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In Harlem, a New York City neighborhood, 110th Street is known as the transition point. Life below 110th Street, in the heart of New York City, is very different than it is above 110th Street. Downtown is a world of finance, fashion, and media companies that are prospering all over the world. The world above 110th Street is characterized by disenfranchised blacks facing gentrification and feeling overlooked. That said, FAMDO’s oneTEN Project acknowledges that it’s time for African Americans to transition from ineffective civil-rights tactics as marches, meetings, and a huge dependence on government, to commit to a proactive agenda focused on a do-for-self plan that generates jobs, new education para-digms (such as learning over the Internet through distance-learning courses), and youth empowerment.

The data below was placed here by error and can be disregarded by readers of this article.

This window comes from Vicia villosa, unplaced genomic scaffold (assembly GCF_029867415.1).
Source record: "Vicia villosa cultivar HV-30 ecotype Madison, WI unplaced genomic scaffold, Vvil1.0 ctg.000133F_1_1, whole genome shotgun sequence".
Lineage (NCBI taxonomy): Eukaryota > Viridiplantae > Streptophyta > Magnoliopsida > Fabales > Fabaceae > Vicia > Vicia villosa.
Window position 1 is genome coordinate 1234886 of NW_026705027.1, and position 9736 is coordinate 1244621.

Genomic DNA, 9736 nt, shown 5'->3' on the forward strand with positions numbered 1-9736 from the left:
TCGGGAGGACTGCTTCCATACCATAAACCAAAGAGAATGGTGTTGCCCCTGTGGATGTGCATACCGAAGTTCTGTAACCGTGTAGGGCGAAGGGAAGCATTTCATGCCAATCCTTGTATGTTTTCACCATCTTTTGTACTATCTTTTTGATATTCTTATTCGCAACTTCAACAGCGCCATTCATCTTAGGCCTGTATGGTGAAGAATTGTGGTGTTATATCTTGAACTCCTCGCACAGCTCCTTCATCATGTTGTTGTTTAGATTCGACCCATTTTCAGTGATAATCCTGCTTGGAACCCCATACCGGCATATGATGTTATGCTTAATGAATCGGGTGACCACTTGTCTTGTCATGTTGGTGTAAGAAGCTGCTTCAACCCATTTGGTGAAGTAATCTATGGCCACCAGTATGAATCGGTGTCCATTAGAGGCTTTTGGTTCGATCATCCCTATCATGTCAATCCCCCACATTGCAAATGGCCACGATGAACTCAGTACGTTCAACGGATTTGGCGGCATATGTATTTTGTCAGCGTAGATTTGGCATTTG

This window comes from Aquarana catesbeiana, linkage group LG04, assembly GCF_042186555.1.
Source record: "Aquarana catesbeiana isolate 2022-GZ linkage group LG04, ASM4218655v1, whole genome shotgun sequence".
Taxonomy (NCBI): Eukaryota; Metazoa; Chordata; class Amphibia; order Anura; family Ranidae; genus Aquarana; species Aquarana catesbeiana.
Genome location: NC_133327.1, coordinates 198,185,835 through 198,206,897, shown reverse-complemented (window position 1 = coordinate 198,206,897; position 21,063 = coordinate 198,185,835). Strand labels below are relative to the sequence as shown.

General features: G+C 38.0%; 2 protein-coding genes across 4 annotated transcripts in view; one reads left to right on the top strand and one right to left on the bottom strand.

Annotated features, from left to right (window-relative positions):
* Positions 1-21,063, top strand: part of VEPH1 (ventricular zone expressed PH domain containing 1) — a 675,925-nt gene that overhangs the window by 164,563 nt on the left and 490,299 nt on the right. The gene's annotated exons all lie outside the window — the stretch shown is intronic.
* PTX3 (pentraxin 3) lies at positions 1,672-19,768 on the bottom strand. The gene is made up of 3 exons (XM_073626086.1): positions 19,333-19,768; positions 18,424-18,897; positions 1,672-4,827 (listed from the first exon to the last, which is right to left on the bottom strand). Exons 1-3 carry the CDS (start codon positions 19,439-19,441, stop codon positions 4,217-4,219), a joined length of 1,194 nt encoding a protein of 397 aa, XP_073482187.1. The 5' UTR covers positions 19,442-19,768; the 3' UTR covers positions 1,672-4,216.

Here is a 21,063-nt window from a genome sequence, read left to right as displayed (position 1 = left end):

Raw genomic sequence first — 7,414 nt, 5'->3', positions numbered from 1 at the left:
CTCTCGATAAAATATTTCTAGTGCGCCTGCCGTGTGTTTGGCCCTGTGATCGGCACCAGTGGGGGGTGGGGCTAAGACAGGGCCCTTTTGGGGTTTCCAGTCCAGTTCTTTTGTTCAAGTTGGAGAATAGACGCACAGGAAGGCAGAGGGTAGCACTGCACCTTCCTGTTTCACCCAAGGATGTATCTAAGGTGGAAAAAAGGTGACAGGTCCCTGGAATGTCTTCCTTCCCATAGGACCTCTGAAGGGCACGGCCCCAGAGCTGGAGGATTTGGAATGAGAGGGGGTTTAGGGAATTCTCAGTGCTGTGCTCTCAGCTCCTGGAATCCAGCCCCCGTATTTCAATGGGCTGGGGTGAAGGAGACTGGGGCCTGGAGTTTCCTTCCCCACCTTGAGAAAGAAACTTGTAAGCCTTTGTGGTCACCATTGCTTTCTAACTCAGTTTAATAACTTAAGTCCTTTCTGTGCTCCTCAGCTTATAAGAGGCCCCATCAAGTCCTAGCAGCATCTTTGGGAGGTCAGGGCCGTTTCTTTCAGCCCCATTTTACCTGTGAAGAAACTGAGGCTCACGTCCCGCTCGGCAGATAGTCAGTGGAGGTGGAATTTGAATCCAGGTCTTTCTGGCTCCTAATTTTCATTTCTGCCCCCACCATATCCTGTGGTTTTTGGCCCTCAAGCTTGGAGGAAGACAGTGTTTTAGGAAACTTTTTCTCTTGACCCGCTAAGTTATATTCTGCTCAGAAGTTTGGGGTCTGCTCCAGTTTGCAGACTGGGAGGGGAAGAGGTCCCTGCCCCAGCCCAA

FAMDO’s oneTEN Project brings the SIP philosophy to our local communities. With the oneTEN Project, FAMDO is asking every African American to make “one” purchase from the company each year for the next 10 years (until 2021). By making a small commitment each year, our communities can realize the large impact these commitments can have in dealing with black issues.

(Taken from, “The FAMDO Way: A Social Entrepreneur’s Faithfulness” by Don M. Franco)

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